The gas producing section of the Niobrara formation is a low pressure, low permeability chalk. To evaluate the potential of this tight gas reserve, reservoir data were obtained in a systematic program. These data demonstrate that many Niobrara wells can be produced profitably when stimulated by hydraulic fracturing and that an economically optimal fracture treatment can be designed. The described techniques generally may be applied for development of a variety of tight reservoirs through hydraulic fracturing.
Gas bearing chalk of the upper Cretaceous Niobrara formation is encountered at depths of 1,000 to 3,000 ft (300 to 900 m) in parts of Colorado, Kansas, and Nebraska. The general area of the Niobrara gas producing potential is shown in Fig. 1. This low pressure, low permeability reserve has been recognized for many years. However, commercial development has become feasible only recently as a result of higher gas prices and improved stimulation techniques.
Cities Service Co.'s Niobrara development program began in Washington County, CO, early in 1979. This program was designed to evaluate the economic potential of this tight gas reserve and to determine an optimal exploitation scheme. On the basis of data obtained in a systematic well testing program, it was demonstrated that many Niobrara gas wells can be produced profitably with proper stimulation. Furthermore, the well testing data enabled the determination of an optimal stimulation treatment for a given well.
This paper describes our Niobrara development efforts focusing on the Washington County activities. The geology, reservoir characteristics, and historical aspects of the Niobrara gas play are reviewed briefly. The specific procedures used in drilling, completion, stimulation, and testing are detailed and representative well data are presented. The techniques described here generally may be applied for the judicious development of a variety of tight gas reservoirs.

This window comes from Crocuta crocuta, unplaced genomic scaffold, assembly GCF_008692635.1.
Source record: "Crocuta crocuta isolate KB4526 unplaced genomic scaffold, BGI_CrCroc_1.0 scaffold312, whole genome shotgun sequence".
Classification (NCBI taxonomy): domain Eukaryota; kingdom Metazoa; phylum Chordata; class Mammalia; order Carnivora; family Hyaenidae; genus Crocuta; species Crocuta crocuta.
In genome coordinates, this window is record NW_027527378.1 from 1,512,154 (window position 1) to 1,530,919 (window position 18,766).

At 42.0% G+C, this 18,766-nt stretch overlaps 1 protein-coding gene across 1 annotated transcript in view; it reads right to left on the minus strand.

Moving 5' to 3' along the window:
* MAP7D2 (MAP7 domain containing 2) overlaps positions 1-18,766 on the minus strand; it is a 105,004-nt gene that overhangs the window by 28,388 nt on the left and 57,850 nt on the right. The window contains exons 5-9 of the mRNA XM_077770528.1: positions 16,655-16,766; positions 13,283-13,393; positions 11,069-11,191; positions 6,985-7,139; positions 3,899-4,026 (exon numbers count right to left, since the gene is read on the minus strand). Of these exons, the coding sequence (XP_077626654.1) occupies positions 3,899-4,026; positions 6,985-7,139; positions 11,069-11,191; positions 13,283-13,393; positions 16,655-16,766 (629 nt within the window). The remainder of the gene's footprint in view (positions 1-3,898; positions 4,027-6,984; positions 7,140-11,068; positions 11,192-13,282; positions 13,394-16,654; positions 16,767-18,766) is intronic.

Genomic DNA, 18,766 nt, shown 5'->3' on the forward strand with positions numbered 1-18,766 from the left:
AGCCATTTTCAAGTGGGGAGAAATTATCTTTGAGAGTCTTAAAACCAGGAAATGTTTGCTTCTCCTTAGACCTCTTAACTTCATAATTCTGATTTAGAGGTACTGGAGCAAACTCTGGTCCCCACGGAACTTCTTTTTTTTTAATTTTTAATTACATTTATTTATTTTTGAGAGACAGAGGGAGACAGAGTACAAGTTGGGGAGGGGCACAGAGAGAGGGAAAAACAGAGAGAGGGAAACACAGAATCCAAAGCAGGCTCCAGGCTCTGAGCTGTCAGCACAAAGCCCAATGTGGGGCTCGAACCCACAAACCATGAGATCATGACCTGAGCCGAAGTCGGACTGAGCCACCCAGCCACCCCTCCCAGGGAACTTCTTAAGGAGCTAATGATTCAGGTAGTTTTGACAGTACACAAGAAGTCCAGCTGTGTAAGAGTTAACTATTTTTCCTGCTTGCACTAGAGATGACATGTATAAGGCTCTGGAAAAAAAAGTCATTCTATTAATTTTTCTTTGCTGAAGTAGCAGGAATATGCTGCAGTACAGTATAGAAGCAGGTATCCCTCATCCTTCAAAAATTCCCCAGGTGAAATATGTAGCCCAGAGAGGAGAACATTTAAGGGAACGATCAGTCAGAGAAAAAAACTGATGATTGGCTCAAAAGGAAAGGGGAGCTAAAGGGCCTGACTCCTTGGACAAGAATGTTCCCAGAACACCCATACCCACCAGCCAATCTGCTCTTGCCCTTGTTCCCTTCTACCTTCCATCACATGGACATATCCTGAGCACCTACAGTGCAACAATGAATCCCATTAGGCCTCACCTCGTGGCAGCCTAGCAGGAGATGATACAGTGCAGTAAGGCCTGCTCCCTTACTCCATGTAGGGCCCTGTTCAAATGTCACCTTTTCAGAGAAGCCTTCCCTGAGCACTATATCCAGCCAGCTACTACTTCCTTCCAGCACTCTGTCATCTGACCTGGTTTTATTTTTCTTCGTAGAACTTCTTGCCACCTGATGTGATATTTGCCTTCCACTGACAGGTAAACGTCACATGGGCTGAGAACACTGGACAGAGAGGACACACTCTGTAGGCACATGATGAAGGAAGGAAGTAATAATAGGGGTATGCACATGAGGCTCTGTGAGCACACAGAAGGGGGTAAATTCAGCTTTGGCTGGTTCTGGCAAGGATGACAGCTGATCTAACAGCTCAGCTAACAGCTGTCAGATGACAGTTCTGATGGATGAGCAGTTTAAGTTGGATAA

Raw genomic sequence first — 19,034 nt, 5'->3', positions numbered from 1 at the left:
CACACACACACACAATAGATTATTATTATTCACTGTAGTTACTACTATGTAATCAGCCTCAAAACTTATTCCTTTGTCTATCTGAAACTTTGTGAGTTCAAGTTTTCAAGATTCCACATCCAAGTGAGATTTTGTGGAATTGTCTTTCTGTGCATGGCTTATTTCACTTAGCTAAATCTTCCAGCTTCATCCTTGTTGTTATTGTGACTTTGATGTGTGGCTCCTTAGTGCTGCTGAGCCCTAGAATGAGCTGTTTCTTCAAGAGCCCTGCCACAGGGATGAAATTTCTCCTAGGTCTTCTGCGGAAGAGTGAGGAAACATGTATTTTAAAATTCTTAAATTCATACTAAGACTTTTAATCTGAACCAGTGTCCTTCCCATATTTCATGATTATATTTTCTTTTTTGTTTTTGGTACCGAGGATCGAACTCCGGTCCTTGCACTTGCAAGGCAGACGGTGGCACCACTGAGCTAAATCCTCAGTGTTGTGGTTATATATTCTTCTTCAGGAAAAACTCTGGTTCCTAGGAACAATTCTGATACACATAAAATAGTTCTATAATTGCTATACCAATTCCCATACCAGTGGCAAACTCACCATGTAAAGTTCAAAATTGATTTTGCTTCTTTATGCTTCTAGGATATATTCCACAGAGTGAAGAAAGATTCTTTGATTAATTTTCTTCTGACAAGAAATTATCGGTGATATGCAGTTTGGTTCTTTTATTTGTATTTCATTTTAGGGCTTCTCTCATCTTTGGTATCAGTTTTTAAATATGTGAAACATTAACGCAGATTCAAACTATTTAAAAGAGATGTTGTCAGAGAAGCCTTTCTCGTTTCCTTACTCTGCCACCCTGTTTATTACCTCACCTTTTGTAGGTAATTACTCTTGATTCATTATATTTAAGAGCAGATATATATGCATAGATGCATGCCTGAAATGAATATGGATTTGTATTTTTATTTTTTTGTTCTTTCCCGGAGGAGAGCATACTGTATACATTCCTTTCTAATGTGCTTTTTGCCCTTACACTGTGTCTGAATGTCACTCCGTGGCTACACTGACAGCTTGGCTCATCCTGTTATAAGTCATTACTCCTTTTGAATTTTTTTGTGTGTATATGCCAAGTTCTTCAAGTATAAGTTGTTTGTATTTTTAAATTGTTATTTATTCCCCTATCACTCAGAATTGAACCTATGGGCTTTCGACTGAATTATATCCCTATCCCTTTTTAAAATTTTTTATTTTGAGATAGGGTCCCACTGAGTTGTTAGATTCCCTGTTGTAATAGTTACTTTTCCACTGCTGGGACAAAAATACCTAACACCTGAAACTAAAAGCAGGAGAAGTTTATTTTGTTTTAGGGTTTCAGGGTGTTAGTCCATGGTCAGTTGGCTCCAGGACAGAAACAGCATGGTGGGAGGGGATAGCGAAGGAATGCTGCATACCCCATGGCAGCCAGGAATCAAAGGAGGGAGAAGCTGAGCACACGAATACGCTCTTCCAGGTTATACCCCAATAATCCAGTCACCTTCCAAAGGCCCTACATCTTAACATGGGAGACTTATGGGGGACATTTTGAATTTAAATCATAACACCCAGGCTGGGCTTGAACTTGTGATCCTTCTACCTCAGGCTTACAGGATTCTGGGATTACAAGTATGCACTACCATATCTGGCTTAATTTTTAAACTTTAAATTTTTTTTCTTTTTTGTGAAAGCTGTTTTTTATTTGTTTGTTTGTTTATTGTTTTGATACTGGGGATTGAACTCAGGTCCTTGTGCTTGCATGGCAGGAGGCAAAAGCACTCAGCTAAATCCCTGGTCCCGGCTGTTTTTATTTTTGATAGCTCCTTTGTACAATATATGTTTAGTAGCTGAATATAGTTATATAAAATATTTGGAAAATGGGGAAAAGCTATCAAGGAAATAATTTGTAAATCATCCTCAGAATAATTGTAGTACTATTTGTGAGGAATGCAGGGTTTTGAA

Gas accumulations in the Niobrara formation generally are related to low relief structural features found along the eastern margins of the Denver basin. These structures are domal to oval and do not exhibit a strong regional lineation. Regional dips normally are less than 1 deg. and closures range from 50 to 200 ft (15 to 60 m). The structural features are modified frequently by normal faults, many of which are considered listric. These are believed to be early diagenetic features.
The most recent Niobrara wildcats have been drilled on structural features defined by existing wells where deeper beds were the objective. We have relied to a large extent on data from wells drilled to the Cretaceous D and J sands and shale sequence for locating new prospects.
The upper Cretaceous Niobrara formation was deposited over much of the central and western U.S. in a major transgressive stage of marine deposition. Two members of the Niobrara are recognized in the Denver basin area: the lower Fort Hays limestone and the upper Smoky Hill chalk. Gas production appears to come exclusively from a relatively clean chalk zone at the top of the Smoky Hill chalk member.